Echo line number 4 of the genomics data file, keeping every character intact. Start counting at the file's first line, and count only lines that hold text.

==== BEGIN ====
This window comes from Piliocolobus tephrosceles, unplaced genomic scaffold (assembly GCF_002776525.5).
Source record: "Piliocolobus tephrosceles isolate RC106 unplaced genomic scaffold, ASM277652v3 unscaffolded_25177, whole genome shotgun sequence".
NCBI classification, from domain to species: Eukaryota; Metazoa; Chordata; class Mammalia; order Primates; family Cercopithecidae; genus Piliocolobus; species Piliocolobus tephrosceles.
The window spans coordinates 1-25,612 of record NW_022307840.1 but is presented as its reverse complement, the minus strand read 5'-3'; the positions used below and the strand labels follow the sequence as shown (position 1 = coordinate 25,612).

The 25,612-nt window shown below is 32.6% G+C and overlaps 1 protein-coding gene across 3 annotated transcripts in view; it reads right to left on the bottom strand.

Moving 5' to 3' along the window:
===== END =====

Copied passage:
The window spans coordinates 1-25,612 of record NW_022307840.1 but is presented as its reverse complement, the minus strand read 5'-3'; the positions used below and the strand labels follow the sequence as shown (position 1 = coordinate 25,612).